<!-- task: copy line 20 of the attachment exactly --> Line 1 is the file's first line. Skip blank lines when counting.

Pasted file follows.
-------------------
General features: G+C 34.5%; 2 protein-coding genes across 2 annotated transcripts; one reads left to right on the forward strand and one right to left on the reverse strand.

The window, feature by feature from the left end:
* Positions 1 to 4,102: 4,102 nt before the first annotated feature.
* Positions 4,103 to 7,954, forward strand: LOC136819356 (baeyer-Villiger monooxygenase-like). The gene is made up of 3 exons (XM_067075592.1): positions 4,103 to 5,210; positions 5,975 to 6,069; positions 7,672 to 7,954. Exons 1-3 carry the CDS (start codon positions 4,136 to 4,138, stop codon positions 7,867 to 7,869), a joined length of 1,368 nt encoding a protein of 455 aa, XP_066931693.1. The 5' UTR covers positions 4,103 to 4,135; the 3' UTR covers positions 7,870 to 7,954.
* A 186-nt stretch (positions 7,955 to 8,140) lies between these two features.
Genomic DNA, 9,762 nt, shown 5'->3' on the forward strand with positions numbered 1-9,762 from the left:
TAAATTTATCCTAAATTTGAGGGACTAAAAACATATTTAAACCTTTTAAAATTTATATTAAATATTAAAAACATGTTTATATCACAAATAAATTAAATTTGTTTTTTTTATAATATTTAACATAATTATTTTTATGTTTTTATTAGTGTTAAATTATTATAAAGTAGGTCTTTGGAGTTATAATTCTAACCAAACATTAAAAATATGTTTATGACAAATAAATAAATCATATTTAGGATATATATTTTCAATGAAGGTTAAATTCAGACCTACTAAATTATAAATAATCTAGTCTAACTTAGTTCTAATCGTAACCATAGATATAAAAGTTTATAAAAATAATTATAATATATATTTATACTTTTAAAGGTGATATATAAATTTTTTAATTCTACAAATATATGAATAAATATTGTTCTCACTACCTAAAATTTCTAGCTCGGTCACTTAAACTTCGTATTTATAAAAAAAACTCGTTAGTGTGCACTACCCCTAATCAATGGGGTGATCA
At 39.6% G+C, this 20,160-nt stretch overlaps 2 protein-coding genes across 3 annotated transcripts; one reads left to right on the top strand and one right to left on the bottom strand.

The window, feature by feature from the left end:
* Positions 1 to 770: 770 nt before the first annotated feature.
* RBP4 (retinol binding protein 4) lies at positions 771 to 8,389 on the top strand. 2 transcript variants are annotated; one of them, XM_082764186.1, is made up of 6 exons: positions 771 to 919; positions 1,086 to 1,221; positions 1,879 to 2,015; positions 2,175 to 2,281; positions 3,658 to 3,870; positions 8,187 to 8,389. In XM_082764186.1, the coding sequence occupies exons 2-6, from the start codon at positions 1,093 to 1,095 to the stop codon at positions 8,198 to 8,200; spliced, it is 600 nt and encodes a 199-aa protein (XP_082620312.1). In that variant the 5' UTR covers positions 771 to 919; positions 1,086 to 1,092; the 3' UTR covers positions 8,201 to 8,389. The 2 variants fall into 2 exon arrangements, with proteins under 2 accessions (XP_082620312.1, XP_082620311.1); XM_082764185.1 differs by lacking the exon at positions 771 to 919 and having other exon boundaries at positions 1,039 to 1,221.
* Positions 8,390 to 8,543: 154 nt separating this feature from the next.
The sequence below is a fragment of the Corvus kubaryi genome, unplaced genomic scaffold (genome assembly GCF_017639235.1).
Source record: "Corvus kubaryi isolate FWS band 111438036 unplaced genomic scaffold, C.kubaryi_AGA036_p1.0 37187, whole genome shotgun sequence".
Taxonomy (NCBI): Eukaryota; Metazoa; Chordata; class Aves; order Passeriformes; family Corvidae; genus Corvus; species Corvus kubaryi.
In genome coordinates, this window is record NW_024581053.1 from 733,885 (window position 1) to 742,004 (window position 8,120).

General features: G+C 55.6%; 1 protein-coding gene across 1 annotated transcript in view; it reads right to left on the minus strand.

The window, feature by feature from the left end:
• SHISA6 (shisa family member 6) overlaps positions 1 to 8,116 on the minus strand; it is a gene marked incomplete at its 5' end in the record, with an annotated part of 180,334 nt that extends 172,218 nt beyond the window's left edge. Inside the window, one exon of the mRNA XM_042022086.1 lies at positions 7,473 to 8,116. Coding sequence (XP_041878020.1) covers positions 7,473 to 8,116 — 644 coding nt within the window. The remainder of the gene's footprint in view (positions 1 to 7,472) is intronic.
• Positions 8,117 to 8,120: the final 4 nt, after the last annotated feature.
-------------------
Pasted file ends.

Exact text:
• Positions 8,117 to 8,120: the final 4 nt, after the last annotated feature.